I think this page sums it up pretty well, in fact giving a general consensus of most of the scholars. According to that, there are no hard and fast rules in determining the exact solar elevation angle. It entirely depends in where you live, i.e. the time when you (in New York) spot the turn over from dark to light might differ when seen from Singapore.
A possible explanation is given that because the sun apparently travels along specific latitude on a specific date between tropic of cancer and tropic of Capricorn, Muslims in various locations around the globe have made observations about Subh-Sadiq and the results are anywhere between 9° to 18°.
And the white thread - black thread is pretty clearly explained as -
Fajr begins at subh saadiq - true dawn or morning twilight when the morning light appears across the full width of the sky. All Islamic scholars agree on this point.
Signs: At pre-dawn, some whiteness appears at the edge of the eastern horizon like a column, this is called (subh kaadhib -false dawn). This whiteness fades after some time and then comes another whiteness (lateral whiteness; second dawn) spreads towards the right and left (full width) through the edge of the eastern sky. This is called subh saadiq (also known as true or second or morning twilight) at this very time the Fajr begins.
I recommend you to go through the section "1. Fajr Dawn-Prayer" of that page, to get a perfect picture.
Based on conflicting estimation, It is our view that, fixing late Fajr time such as 15° could be problematic for those who intended to fast during the day and conversely saying Fajr salaat too early (e.g. 19.5° or 18°) could be equally unsafe.
Therefore 18° is good approximate for sahur (imsak) – extreme limit of pre-dawn meal if one is fasting during the day and 15° is good approximate for start of Fajr. Those prayer tables use 18° for Fajr, it is recommend to wait 10 to 20 minutes before starting Fajr salaat. Equally, complete sahur (imsak) (pre-dawn meal) 10 to 20 minutes Fajr time when using 15° table.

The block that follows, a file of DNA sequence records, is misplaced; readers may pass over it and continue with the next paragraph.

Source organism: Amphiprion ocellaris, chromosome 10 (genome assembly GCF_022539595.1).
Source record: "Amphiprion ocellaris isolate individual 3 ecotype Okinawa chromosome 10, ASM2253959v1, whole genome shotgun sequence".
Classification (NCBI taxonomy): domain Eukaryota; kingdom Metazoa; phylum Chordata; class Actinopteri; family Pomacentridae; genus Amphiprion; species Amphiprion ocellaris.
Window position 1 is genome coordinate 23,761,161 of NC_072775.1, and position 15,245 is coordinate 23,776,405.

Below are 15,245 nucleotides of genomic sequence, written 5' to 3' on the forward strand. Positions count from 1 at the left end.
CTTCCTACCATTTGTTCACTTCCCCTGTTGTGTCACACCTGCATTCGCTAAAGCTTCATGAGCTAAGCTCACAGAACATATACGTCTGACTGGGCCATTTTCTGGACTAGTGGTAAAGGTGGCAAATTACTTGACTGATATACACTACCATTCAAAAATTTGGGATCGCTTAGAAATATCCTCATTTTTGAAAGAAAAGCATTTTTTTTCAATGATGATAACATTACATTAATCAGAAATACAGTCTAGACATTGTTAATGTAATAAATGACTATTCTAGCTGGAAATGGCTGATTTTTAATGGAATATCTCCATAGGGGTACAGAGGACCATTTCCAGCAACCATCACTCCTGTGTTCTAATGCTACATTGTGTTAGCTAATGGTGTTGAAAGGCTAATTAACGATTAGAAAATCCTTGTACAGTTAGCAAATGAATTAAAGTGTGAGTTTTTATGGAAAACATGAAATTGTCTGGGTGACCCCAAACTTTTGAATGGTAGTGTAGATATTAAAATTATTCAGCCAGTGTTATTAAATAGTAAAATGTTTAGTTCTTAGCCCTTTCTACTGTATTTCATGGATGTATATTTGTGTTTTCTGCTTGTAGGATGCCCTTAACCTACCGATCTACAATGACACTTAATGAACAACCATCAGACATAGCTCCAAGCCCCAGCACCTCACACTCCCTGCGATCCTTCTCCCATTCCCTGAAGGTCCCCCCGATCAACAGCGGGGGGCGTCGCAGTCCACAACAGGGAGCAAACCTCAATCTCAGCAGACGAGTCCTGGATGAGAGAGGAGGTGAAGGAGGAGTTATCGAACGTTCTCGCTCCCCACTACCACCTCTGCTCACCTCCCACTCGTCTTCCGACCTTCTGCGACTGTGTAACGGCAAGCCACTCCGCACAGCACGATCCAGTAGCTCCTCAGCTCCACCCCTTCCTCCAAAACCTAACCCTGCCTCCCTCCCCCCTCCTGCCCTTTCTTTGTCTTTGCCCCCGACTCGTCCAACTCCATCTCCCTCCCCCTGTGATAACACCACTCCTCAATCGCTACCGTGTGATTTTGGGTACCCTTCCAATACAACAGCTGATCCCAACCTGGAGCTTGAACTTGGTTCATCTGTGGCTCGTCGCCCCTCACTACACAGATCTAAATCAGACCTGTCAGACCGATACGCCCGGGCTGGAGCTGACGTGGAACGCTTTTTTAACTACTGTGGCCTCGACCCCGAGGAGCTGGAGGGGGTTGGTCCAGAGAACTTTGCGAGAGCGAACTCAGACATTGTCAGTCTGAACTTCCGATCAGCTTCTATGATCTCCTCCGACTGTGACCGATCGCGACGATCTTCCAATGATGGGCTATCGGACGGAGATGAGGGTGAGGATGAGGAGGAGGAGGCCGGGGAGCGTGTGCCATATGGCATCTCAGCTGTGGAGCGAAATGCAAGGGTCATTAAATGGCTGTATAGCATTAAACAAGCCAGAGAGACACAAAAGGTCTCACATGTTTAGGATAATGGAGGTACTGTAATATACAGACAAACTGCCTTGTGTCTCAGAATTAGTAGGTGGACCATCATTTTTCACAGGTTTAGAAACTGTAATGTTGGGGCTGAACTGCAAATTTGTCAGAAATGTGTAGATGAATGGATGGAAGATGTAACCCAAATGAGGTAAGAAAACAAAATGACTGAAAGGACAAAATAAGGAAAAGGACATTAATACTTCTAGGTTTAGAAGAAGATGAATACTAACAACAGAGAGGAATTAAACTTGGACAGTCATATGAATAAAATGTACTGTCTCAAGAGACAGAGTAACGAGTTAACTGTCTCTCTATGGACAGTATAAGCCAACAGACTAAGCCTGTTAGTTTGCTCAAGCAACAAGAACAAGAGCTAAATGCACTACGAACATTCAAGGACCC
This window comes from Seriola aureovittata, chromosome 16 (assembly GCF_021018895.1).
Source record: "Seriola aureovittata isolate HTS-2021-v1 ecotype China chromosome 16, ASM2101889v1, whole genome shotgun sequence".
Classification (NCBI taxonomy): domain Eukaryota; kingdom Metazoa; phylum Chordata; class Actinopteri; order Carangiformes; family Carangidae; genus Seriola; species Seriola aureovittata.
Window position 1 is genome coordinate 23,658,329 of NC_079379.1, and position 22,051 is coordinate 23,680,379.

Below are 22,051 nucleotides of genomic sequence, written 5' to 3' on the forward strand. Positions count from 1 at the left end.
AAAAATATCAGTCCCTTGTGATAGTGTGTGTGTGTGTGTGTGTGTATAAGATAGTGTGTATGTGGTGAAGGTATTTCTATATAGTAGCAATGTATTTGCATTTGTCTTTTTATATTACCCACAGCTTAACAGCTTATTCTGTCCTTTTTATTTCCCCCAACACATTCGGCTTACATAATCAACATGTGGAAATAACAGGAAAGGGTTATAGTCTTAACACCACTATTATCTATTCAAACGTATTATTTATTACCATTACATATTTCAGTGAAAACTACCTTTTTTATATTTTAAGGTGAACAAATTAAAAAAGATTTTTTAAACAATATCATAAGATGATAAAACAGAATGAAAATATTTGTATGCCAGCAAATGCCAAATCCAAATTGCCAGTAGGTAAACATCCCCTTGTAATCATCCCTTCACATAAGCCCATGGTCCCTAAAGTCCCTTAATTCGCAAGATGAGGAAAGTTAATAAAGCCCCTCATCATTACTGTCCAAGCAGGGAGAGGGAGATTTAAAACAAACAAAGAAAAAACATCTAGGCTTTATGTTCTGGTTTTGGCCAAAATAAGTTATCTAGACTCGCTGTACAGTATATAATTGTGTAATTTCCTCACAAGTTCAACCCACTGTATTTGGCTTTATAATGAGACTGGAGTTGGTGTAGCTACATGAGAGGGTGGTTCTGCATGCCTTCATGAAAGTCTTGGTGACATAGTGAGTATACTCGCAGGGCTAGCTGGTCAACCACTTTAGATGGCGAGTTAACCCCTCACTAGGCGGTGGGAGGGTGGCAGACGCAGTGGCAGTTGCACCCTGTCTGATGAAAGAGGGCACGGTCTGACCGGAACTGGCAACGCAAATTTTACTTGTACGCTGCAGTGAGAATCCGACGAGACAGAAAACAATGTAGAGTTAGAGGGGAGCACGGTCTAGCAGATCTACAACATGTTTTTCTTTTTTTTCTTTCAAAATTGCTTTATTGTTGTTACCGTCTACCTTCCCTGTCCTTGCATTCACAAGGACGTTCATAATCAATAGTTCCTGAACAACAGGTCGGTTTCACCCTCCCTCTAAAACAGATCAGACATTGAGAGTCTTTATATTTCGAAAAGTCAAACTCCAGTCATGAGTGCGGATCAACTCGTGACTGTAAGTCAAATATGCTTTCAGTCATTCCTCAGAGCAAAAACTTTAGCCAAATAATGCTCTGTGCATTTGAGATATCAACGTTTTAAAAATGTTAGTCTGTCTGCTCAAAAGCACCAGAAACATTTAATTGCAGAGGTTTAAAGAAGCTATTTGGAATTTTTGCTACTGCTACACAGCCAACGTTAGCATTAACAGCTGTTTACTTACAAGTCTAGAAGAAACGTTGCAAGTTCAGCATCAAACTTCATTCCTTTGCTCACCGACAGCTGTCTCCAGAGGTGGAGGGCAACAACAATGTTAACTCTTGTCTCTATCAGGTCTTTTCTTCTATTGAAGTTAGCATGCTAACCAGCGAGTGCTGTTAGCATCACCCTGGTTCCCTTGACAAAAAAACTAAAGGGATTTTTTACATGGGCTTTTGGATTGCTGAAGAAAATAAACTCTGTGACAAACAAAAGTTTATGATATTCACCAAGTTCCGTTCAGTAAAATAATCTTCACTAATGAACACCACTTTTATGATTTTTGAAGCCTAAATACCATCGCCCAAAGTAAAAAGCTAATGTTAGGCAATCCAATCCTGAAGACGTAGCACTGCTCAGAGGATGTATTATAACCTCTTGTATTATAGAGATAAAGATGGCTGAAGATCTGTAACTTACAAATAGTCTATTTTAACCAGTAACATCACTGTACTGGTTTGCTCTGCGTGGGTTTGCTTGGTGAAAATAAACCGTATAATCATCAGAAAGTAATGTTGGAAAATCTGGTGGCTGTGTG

And now finally, to answer your question, no where in the article did the mention of angle less than 9° come up. So, Fajr time is definitely not the civil twilight.
Next, if it is nautical twilight or not. It is pretty difficult to say that. All you can do is simply, follow the trick in bold. To, be more safer,
A thing to note, is according to the rule, both, the start of Fajr Salah time and end of Suhr time are one and the same and above trick is to be just be on the safer side of both.
In the same page, under the section "5. ‘Isha (Night-Prayer)" (I think this is Sunni View), there is a little difference in opinion as to whether Isha start timing is Nautical (12°) or Astro (18°). But, it is better if you consider praying it after Astro twilight except if you're traveling or if you're a Shia, where I think you can pray Isha together with Maghrib i.e. after sunset.
Follow which is in bold above. Or, else, if you know what you're doing, i.e. by following the guidelines under 'Signs:' (see above) and if you're sure, you are able to make out the difference and calculate the apprx. Fajr start timing at your place, then